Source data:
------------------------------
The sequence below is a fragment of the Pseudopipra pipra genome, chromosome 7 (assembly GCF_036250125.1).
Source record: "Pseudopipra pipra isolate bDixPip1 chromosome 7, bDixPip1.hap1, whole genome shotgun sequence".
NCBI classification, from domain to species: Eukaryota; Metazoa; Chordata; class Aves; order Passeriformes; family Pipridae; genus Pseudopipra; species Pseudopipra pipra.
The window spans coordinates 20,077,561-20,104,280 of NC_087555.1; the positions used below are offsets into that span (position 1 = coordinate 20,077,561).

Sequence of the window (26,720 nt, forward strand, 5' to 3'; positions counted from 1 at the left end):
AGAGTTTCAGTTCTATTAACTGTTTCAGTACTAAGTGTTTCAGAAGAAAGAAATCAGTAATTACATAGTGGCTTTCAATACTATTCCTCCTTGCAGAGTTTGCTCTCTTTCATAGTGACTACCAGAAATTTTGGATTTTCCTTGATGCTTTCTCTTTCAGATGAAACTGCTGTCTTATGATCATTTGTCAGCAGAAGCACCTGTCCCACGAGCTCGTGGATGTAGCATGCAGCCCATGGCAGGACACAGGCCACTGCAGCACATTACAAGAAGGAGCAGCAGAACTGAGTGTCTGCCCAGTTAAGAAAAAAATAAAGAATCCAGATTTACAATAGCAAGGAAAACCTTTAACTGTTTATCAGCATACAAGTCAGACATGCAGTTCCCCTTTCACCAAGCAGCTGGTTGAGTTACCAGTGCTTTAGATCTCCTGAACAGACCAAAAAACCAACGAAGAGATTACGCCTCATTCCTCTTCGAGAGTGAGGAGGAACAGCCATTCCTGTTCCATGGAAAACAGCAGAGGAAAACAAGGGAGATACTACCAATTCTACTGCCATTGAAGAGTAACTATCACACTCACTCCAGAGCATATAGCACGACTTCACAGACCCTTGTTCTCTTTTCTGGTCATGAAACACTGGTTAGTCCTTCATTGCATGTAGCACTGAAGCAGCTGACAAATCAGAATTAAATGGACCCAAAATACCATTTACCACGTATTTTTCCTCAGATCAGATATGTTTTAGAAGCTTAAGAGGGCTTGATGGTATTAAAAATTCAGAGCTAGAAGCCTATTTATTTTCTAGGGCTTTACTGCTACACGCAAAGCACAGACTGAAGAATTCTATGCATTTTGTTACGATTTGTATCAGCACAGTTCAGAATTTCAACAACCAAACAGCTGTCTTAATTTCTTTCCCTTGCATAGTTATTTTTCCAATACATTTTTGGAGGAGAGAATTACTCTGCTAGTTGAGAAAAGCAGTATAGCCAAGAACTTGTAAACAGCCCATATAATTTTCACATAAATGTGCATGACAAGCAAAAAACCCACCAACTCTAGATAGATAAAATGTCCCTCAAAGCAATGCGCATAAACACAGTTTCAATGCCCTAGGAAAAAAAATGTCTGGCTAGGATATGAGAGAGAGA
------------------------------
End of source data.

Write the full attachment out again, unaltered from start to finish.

The sequence below is a fragment of the Pseudopipra pipra genome, chromosome 7 (assembly GCF_036250125.1).
Source record: "Pseudopipra pipra isolate bDixPip1 chromosome 7, bDixPip1.hap1, whole genome shotgun sequence".
NCBI classification, from domain to species: Eukaryota; Metazoa; Chordata; class Aves; order Passeriformes; family Pipridae; genus Pseudopipra; species Pseudopipra pipra.
The window spans coordinates 20,077,561-20,104,280 of NC_087555.1; the positions used below are offsets into that span (position 1 = coordinate 20,077,561).

Sequence of the window (26,720 nt, forward strand, 5' to 3'; positions counted from 1 at the left end):
AGAGTTTCAGTTCTATTAACTGTTTCAGTACTAAGTGTTTCAGAAGAAAGAAATCAGTAATTACATAGTGGCTTTCAATACTATTCCTCCTTGCAGAGTTTGCTCTCTTTCATAGTGACTACCAGAAATTTTGGATTTTCCTTGATGCTTTCTCTTTCAGATGAAACTGCTGTCTTATGATCATTTGTCAGCAGAAGCACCTGTCCCACGAGCTCGTGGATGTAGCATGCAGCCCATGGCAGGACACAGGCCACTGCAGCACATTACAAGAAGGAGCAGCAGAACTGAGTGTCTGCCCAGTTAAGAAAAAAATAAAGAATCCAGATTTACAATAGCAAGGAAAACCTTTAACTGTTTATCAGCATACAAGTCAGACATGCAGTTCCCCTTTCACCAAGCAGCTGGTTGAGTTACCAGTGCTTTAGATCTCCTGAACAGACCAAAAAACCAACGAAGAGATTACGCCTCATTCCTCTTCGAGAGTGAGGAGGAACAGCCATTCCTGTTCCATGGAAAACAGCAGAGGAAAACAAGGGAGATACTACCAATTCTACTGCCATTGAAGAGTAACTATCACACTCACTCCAGAGCATATAGCACGACTTCACAGACCCTTGTTCTCTTTTCTGGTCATGAAACACTGGTTAGTCCTTCATTGCATGTAGCACTGAAGCAGCTGACAAATCAGAATTAAATGGACCCAAAATACCATTTACCACGTATTTTTCCTCAGATCAGATATGTTTTAGAAGCTTAAGAGGGCTTGATGGTATTAAAAATTCAGAGCTAGAAGCCTATTTATTTTCTAGGGCTTTACTGCTACACGCAAAGCACAGACTGAAGAATTCTATGCATTTTGTTACGATTTGTATCAGCACAGTTCAGAATTTCAACAACCAAACAGCTGTCTTAATTTCTTTCCCTTGCATAGTTATTTTTCCAATACATTTTTGGAGGAGAGAATTACTCTGCTAGTTGAGAAAAGCAGTATAGCCAAGAACTTGTAAACAGCCCATATAATTTTCACATAAATGTGCATGACAAGCAAAAAACCCACCAACTCTAGATAGATAAAATGTCCCTCAAAGCAATGCGCATAAACACAGTTTCAATGCCCTAGGAAAAAAAATGTCTGGCTAGGATATGAGAGAGAGA